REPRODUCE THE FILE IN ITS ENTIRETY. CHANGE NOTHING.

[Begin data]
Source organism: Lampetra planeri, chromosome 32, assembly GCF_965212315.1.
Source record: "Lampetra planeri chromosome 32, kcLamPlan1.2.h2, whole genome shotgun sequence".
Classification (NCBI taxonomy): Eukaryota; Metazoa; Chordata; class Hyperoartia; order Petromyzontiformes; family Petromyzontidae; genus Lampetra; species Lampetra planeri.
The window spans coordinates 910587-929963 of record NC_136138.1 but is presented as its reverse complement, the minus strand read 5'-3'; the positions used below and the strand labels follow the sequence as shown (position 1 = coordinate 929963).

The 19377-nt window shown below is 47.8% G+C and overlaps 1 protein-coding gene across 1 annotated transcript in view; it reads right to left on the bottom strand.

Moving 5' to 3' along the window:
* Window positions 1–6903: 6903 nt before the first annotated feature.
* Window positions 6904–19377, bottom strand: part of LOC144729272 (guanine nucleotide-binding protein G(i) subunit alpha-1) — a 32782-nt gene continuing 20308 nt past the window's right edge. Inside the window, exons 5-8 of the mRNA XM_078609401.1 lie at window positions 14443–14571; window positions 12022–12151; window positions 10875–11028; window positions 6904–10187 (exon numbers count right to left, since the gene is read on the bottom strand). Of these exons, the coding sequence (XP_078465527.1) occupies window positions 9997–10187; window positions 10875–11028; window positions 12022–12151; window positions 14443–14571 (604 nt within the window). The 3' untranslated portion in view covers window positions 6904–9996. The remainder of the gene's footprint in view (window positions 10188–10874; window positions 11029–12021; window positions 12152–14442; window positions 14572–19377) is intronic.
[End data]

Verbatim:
Source organism: Lampetra planeri, chromosome 32, assembly GCF_965212315.1.
Source record: "Lampetra planeri chromosome 32, kcLamPlan1.2.h2, whole genome shotgun sequence".
Classification (NCBI taxonomy): Eukaryota; Metazoa; Chordata; class Hyperoartia; order Petromyzontiformes; family Petromyzontidae; genus Lampetra; species Lampetra planeri.
The window spans coordinates 910587-929963 of record NC_136138.1 but is presented as its reverse complement, the minus strand read 5'-3'; the positions used below and the strand labels follow the sequence as shown (position 1 = coordinate 929963).

The 19377-nt window shown below is 47.8% G+C and overlaps 1 protein-coding gene across 1 annotated transcript in view; it reads right to left on the bottom strand.

Moving 5' to 3' along the window:
* Window positions 1–6903: 6903 nt before the first annotated feature.
* Window positions 6904–19377, bottom strand: part of LOC144729272 (guanine nucleotide-binding protein G(i) subunit alpha-1) — a 32782-nt gene continuing 20308 nt past the window's right edge. Inside the window, exons 5-8 of the mRNA XM_078609401.1 lie at window positions 14443–14571; window positions 12022–12151; window positions 10875–11028; window positions 6904–10187 (exon numbers count right to left, since the gene is read on the bottom strand). Of these exons, the coding sequence (XP_078465527.1) occupies window positions 9997–10187; window positions 10875–11028; window positions 12022–12151; window positions 14443–14571 (604 nt within the window). The 3' untranslated portion in view covers window positions 6904–9996. The remainder of the gene's footprint in view (window positions 10188–10874; window positions 11029–12021; window positions 12152–14442; window positions 14572–19377) is intronic.